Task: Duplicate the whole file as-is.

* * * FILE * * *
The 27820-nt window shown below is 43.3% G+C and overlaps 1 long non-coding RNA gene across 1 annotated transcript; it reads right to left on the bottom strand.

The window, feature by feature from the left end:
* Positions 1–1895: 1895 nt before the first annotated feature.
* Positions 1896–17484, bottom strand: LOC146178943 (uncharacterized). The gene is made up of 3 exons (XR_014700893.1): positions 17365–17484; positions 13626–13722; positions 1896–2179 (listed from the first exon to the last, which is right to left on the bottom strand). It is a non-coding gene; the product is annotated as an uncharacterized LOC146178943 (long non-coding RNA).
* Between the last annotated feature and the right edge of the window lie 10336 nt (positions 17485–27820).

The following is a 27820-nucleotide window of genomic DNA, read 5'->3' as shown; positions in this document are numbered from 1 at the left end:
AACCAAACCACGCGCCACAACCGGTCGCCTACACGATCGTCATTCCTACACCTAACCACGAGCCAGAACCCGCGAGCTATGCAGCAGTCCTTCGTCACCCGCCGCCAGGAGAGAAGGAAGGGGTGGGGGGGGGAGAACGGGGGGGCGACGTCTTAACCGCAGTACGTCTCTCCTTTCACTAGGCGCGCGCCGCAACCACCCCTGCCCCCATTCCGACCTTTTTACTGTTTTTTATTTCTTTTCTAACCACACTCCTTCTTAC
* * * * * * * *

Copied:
The 27820-nt window shown below is 43.3% G+C and overlaps 1 long non-coding RNA gene across 1 annotated transcript; it reads right to left on the bottom strand.

The window, feature by feature from the left end:
* Positions 1–1895: 1895 nt before the first annotated feature.
* Positions 1896–17484, bottom strand: LOC146178943 (uncharacterized). The gene is made up of 3 exons (XR_014700893.1): positions 17365–17484; positions 13626–13722; positions 1896–2179 (listed from the first exon to the last, which is right to left on the bottom strand). It is a non-coding gene; the product is annotated as an uncharacterized LOC146178943 (long non-coding RNA).
* Between the last annotated feature and the right edge of the window lie 10336 nt (positions 17485–27820).

The following is a 27820-nucleotide window of genomic DNA, read 5'->3' as shown; positions in this document are numbered from 1 at the left end:
AACCAAACCACGCGCCACAACCGGTCGCCTACACGATCGTCATTCCTACACCTAACCACGAGCCAGAACCCGCGAGCTATGCAGCAGTCCTTCGTCACCCGCCGCCAGGAGAGAAGGAAGGGGTGGGGGGGGGAGAACGGGGGGGCGACGTCTTAACCGCAGTACGTCTCTCCTTTCACTAGGCGCGCGCCGCAACCACCCCTGCCCCCATTCCGACCTTTTTACTGTTTTTTATTTCTTTTCTAACCACACTCCTTCTTAC